Struggling to get a COVID-19 vaccine appointment online, an older Norman man turned to his tech-savvy loved ones.
Josh Wright and his wife told her father to leave it with them. But they quickly figured out it would be a time investment that few have available to make.
“You’ve got to go and check and check and check, and there’s nothing ever available. ... I have friends that were taking off work so they could watch the website and try to book for their parents and grandparents,” Wright said of the state’s online portal for COVID-19 vaccinations.
His solution: a text-alert site that could scrape information from Oklahoma’s vaccine portal and send notifications when new appointments open online. Wright is a developer who works on safety-reporting software for the energy industry. He got an appointment within hours of setting the site up, so he thought he’d share the idea on social media.
At first they texted their friends when appointments came up, but Wright realized that was unsustainable when interest grew from the dozens to the hundreds. He opened the site for users to register and was spending hundreds in his own money to get all those texts sent to all those Oklahomans.
A fundraising campaign quickly covered the expenses they incurred for a couple weeks’ operation, so Wright said he shut down the campaign. But he started discussions with state officials about financial support for the endeavor going forward.
Funny enough, Wright wasn’t the only expert who figured out a workaround; he wasn’t even the only Josh.
Josh McCormick, who leads a team in Tulsa responsible for tens of thousands of wireless carrier servers, has been alerting users on the Tulsa subreddit about open appointments since early January. He said he felt a moral obligation to share his workaround, which brought him to the same state officials with whom Wright remains in conversation.
Interim Health Commissioner Lance Frye said Wednesday that he was aware of such discussions, including security checks for those who have offered their expertise.
“So far, it looks like these people simply are doing this to try to help Oklahomans, and so we are more than happy that somebody is actually enhancing our capability to get vaccines where they need to be,” Frye said.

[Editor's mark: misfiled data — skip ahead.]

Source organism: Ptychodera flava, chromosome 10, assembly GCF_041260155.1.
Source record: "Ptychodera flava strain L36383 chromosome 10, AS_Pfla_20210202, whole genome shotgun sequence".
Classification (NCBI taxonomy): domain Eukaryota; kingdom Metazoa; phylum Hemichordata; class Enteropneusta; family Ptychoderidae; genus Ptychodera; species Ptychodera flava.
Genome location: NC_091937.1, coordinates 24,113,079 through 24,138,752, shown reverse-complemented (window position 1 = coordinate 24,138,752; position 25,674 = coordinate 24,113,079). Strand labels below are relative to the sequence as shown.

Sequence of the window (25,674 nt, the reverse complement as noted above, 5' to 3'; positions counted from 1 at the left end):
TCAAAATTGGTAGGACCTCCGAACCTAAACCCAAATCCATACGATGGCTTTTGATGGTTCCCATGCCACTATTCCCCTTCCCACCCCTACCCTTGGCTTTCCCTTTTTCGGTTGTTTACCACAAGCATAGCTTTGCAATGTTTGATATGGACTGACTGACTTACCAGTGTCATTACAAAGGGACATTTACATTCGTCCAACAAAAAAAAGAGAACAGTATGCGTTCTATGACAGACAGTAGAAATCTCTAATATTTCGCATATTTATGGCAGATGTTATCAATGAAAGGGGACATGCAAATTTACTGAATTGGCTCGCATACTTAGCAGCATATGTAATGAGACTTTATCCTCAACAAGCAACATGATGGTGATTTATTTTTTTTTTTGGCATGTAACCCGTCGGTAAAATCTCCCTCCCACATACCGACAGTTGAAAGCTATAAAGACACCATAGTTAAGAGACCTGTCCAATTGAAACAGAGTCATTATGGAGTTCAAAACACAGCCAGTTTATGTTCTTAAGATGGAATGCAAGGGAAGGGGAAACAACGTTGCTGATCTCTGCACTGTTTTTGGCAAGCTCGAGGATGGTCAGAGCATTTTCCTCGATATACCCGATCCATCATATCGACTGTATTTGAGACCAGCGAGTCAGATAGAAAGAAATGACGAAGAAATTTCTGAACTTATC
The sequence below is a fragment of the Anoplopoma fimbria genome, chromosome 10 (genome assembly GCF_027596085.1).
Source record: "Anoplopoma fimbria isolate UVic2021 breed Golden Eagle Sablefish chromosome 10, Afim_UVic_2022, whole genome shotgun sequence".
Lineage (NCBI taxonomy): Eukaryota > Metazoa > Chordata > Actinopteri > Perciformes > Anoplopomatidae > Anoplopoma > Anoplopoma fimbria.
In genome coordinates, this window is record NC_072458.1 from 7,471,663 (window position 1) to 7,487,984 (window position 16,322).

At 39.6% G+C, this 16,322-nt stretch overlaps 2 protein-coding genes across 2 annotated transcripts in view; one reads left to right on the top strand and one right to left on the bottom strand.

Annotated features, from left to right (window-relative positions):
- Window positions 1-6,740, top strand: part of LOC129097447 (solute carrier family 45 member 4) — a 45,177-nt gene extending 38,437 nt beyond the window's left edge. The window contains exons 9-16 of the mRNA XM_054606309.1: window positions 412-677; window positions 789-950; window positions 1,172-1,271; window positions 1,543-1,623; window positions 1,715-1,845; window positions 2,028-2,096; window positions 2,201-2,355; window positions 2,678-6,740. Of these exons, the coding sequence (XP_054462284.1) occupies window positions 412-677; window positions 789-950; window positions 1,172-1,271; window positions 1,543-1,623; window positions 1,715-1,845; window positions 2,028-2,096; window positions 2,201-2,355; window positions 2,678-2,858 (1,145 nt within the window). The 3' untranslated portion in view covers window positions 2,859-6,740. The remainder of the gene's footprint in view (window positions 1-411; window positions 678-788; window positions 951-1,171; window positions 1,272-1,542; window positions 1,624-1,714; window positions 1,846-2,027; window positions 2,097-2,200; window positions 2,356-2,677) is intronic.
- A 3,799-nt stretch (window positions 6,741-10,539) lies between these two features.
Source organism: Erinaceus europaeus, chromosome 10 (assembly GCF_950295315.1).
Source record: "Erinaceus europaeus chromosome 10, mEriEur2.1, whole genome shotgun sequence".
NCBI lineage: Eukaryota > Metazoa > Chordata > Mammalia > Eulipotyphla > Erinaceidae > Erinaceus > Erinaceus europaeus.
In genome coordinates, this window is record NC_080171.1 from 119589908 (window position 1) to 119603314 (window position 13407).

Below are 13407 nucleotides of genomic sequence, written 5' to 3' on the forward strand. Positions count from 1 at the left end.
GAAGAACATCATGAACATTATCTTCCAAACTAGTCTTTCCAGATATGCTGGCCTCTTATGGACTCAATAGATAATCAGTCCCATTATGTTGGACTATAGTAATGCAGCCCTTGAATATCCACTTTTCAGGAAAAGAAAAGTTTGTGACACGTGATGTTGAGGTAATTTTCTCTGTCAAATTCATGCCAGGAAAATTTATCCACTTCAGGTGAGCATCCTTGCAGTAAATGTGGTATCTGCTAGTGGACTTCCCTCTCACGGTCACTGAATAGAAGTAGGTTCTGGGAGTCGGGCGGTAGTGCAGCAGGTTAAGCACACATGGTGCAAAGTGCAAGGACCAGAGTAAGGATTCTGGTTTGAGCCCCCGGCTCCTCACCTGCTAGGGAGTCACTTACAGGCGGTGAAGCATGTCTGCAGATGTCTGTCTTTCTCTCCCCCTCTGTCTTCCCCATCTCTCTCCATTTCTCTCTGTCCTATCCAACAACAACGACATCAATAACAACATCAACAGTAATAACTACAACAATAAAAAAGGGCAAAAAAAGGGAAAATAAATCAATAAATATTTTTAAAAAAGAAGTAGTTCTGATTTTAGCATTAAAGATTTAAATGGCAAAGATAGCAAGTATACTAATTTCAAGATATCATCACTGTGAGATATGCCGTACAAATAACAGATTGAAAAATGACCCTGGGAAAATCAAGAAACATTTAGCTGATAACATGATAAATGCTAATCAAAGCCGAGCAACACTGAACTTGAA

McCormick said in his discussions, he learned staff are working constantly to resolve technical issues as they crop up. Users have been reporting problems with appointments not being held during the 120-second data-entry period, for example.
“I didn’t solve the problem of vaccine availability to those with skill and access to technology. It only lowered the bar,” McCormick said.
Wright also noted his site, vaccine-alerts.com, isn’t a panacea for problems with the state portal and appointment availabilities. He cautions users not to sign up for the text alerts before they’re eligible for a vaccination. He’s considering ways to ensure his system moving forward won’t be helping younger people push older teachers, who might not have been able to book an appointment, behind them in line.
The vaccine-alerts.com site already has 41,000 users, who have received 1.25 million text alerts, Wright said Friday.
“I don’t have any doubt that people will donate if we have to do another GoFundMe,” he said of the need for additional funding if many more users sign up. “What I’m really concerned about and focused on right now is you have a ton of people who are eligible right now who can’t get an appointment.”
Video: Oklahoma interim health commissioner discusses third-party help for state COVID-19 vaccine portal
Guidance for Oklahomans signing up through the state COVID-19 vaccine portal